Capital flight in Argentina doubled in the first nine months of the year.
A total of 8.4 billion dollars left the country between July and September, the fastest pace in at least 10 years, reports MercoPress.
That brings the total for the year to $18 billion. The Central Bank's capital reserves have shrunk to $48.6 billion, from a record high of $52.6 billion in January.
Inflation and a weakening peso have fueled fears about South America's second-biggest economy.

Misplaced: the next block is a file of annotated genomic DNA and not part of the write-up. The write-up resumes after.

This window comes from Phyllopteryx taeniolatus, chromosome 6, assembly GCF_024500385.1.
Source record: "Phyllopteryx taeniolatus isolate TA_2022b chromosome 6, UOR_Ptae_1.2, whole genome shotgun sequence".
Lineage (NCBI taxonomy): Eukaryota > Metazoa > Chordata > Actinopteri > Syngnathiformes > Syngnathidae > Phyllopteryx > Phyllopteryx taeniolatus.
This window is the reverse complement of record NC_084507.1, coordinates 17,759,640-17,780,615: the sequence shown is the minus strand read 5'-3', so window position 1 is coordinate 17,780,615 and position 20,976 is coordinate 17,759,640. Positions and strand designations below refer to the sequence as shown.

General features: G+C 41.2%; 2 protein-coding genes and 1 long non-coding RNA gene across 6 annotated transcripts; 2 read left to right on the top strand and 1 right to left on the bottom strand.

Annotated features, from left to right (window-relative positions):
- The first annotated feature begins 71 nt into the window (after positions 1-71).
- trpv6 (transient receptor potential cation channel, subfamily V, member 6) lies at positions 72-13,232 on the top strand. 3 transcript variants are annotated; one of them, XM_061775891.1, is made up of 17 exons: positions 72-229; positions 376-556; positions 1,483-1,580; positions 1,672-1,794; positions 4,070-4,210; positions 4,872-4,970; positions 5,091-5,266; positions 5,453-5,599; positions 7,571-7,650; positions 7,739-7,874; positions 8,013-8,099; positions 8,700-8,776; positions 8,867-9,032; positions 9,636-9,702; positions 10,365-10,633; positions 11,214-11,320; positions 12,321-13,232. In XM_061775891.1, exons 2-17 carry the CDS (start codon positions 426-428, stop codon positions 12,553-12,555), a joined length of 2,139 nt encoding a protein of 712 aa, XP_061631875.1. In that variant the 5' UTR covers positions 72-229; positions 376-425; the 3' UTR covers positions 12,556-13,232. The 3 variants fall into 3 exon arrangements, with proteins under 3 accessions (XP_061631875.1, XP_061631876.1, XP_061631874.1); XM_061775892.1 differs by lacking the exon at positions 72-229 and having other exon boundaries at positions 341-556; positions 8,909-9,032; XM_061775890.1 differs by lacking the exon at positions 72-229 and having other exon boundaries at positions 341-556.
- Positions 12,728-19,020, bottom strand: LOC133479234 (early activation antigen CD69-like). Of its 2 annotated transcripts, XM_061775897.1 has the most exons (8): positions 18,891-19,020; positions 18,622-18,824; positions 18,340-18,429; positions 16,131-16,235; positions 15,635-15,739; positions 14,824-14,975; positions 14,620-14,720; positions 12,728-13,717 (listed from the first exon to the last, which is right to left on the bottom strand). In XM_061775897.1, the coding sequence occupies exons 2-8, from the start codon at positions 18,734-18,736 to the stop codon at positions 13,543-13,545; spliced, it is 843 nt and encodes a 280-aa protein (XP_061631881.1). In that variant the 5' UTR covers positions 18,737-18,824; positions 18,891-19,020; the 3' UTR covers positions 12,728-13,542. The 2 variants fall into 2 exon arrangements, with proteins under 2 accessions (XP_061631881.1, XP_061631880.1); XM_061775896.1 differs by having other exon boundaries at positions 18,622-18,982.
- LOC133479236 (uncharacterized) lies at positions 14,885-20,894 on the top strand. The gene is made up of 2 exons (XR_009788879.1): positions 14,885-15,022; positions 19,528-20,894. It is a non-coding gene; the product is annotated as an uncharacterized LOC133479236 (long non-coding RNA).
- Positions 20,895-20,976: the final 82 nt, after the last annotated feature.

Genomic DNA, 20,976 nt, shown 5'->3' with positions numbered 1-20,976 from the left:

Private estimates put inflation at about 25 percent and the peso has fallen 7 percent against the dollar this year.
But Argentine Central Bank Governor Mercedes Marco del Pont said yesterday that the flight of dollar deposits had slowed.
The government implemented strict currency controls at the end of October, causing a surge in dollar withdrawals.
“This policy not only provides a competitive exchange rate but has also allowed us to guarantee certainty regarding the evolution of the US dollar, vanishing old (instability) phantoms of our financial and monetary history,” said Marco del Pont.
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